Research for stronger health systems during and after crisis

Evidence for advancing Universal Health Coverage in Zimbabwe: Report of the National Research Forum, 19th/20th March 2015

MoHCC, NIHR, TARSC (2015) National Research Forum: Evidence for advancing Universal Health Coverage in Zimbabwe, Conference Report, 19 -20 March 2015, Harare

This is a report of the National Research Forum: Evidence for advancing Universal Health Coverage (UHC) in Zimbabwe held on 19th/20th March 2015 in Harare, by the Ministry of Health and Child Care (MoHCC), the National Institute of Health Research (NIHR) and the Training and Research Support Centre (TARSC) in collaboration with the Technical Working Group on Universal Health Coverage with support from the ReBUILD Consortium.

You can download the full Conference Report from the TARSC website here.

Background:

On 19th and 20th March 2015, the Ministry of Health and Child Care (MoHCC), the National Institute of Health Research (NIHR) and the Training and Research Support Centre (TARSC) in collaboration with the Technical Working Group on Universal Health Coverage with support from the ReBUILD Consortium, held a one and a half day National Research Forum under the theme “Evidence for advancing Universal Health Coverage (UHC) in Zimbabwe”. The Technical Working Group (TWG) on Universal Health Coverage proposed to hold the Forum given the research implemented on UHC since 2012. The forum brought together 100 people from a wide range of constituencies and sectors including researchers, policy makers, state officials, health workers, civil society, the private sector and international agency personnel. The forum aimed to gather people from all constituencies and sectors doing or using research on any aspect of UHC in Zimbabwe, to present and share their research findings, discuss the policy implications and identify priorities for future work.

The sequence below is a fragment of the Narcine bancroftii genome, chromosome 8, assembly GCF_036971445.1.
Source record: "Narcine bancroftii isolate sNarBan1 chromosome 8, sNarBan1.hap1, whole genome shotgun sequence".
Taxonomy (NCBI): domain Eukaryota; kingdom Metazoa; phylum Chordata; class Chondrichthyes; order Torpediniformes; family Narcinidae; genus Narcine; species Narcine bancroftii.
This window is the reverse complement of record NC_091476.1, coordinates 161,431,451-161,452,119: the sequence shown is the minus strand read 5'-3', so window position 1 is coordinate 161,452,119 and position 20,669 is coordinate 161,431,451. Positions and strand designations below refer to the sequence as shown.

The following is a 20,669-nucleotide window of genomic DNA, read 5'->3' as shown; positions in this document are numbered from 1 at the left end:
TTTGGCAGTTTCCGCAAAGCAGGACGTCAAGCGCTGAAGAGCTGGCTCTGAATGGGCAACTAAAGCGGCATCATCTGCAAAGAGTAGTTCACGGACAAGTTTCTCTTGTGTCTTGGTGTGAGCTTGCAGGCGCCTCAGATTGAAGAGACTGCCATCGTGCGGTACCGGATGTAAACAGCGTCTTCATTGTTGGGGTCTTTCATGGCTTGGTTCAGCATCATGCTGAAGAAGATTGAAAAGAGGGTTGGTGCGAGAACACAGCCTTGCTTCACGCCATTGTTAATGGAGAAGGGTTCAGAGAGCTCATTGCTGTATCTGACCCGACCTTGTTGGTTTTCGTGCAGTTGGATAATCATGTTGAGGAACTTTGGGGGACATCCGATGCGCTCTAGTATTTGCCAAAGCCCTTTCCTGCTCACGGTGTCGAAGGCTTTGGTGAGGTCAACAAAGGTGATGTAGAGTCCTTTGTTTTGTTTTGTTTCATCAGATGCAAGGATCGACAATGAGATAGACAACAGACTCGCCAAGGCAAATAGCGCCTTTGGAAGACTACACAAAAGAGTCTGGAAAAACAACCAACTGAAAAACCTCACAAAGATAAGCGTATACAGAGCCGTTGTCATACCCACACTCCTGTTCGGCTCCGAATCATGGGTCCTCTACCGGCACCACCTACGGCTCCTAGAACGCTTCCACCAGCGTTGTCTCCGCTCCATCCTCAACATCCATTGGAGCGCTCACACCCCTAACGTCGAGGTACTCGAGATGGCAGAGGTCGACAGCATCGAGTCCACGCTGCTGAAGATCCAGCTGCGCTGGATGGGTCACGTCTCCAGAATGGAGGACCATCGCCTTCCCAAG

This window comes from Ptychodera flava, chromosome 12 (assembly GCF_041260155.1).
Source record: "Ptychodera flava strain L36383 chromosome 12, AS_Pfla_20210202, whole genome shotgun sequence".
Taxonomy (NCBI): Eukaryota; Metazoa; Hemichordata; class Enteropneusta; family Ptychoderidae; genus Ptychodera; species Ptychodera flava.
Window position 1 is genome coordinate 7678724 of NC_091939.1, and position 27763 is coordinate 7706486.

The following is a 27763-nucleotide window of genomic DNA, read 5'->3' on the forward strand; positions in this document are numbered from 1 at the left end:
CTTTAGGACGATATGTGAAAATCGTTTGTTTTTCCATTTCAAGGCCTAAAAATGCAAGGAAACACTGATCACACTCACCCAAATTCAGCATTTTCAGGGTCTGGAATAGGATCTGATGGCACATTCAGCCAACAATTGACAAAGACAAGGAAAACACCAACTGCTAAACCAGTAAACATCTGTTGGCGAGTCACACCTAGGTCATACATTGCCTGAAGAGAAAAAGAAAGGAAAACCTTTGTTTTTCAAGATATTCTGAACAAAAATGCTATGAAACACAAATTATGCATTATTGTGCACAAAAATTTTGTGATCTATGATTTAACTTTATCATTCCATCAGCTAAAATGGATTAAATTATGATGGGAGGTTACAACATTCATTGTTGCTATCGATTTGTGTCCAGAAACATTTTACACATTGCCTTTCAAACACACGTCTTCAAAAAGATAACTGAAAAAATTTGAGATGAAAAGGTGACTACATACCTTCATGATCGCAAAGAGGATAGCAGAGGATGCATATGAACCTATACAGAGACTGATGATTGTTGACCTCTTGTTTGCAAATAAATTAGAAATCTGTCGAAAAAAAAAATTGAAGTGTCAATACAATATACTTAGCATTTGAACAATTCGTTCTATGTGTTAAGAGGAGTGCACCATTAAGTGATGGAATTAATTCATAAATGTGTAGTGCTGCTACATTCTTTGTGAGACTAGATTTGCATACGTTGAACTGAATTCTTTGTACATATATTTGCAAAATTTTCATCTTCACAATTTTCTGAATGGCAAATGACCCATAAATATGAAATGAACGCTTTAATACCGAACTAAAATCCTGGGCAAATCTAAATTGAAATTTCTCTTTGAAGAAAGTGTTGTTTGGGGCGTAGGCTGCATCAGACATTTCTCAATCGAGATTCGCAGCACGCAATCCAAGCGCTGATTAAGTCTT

The conference had four theme areas related to UHC:

1. Health Equity: Reducing the gap in access to and coverage of health care and of social determinants of improved health.

2. Health financing: Mobilising financial, health worker, medicines and other resources for health, pooling of funds, reducing out of pocket spending and fair allocation and effective use of health resources.

3. Widening services to meet new challenges, such as non-communicable diseases, Ebola and multiple/co-morbidity.

4. People centred approaches: partnerships in health between communities, health workers, institutions and private sector.

Presentations in plenary and parallel sessions for each of the theme areas were followed by discussion and recommendations, with further time for debate and reflection during the poster sessions.